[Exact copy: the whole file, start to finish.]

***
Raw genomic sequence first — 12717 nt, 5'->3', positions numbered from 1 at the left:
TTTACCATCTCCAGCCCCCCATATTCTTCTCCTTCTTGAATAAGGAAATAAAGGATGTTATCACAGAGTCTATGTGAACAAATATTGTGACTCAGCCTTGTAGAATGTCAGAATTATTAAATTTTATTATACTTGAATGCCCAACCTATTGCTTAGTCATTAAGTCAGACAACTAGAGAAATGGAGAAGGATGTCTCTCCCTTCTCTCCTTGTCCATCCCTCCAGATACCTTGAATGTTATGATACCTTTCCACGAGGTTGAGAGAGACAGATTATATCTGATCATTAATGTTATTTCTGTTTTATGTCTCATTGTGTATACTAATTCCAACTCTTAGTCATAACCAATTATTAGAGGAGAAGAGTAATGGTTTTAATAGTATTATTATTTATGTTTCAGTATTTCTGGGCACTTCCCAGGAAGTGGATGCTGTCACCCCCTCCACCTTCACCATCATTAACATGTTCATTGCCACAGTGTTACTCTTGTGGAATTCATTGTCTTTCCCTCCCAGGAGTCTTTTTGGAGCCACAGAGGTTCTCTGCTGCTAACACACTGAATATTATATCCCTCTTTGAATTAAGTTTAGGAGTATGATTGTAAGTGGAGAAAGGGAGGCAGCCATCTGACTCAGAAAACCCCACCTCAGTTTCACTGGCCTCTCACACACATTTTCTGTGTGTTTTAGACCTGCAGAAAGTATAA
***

Raw genomic sequence first — 12717 nt, 5'->3', positions numbered from 1 at the left:
TTTACCATCTCCAGCCCCCCATATTCTTCTCCTTCTTGAATAAGGAAATAAAGGATGTTATCACAGAGTCTATGTGAACAAATATTGTGACTCAGCCTTGTAGAATGTCAGAATTATTAAATTTTATTATACTTGAATGCCCAACCTATTGCTTAGTCATTAAGTCAGACAACTAGAGAAATGGAGAAGGATGTCTCTCCCTTCTCTCCTTGTCCATCCCTCCAGATACCTTGAATGTTATGATACCTTTCCACGAGGTTGAGAGAGACAGATTATATCTGATCATTAATGTTATTTCTGTTTTATGTCTCATTGTGTATACTAATTCCAACTCTTAGTCATAACCAATTATTAGAGGAGAAGAGTAATGGTTTTAATAGTATTATTATTTATGTTTCAGTATTTCTGGGCACTTCCCAGGAAGTGGATGCTGTCACCCCCTCCACCTTCACCATCATTAACATGTTCATTGCCACAGTGTTACTCTTGTGGAATTCATTGTCTTTCCCTCCCAGGAGTCTTTTTGGAGCCACAGAGGTTCTCTGCTGCTAACACACTGAATATTATATCCCTCTTTGAATTAAGTTTAGGAGTATGATTGTAAGTGGAGAAAGGGAGGCAGCCATCTGACTCAGAAAACCCCACCTCAGTTTCACTGGCCTCTCACACACATTTTCTGTGTGTTTTAGACCTGCAGAAAGTATAA